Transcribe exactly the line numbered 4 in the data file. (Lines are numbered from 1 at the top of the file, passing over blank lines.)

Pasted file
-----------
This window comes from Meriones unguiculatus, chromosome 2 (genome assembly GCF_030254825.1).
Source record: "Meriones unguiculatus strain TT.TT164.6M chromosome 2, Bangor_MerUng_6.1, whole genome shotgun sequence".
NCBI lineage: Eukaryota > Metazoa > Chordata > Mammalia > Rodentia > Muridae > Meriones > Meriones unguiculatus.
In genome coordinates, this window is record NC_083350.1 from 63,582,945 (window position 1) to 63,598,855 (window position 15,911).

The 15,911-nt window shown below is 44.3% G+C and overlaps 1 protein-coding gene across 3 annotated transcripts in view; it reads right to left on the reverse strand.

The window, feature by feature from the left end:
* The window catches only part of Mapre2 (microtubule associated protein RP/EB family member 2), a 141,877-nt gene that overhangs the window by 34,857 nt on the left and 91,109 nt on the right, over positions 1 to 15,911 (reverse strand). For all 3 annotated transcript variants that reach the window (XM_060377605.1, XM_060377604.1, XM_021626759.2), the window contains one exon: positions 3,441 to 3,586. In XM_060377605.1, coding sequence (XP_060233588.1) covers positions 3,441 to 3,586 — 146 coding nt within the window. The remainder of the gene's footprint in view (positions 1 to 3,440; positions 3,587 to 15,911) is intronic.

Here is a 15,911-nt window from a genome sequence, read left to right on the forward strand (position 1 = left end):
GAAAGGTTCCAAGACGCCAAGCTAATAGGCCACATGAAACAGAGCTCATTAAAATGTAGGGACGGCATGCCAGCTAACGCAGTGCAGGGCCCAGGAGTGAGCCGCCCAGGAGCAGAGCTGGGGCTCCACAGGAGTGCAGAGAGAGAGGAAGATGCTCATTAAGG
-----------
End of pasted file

In genome coordinates, this window is record NC_083350.1 from 63,582,945 (window position 1) to 63,598,855 (window position 15,911).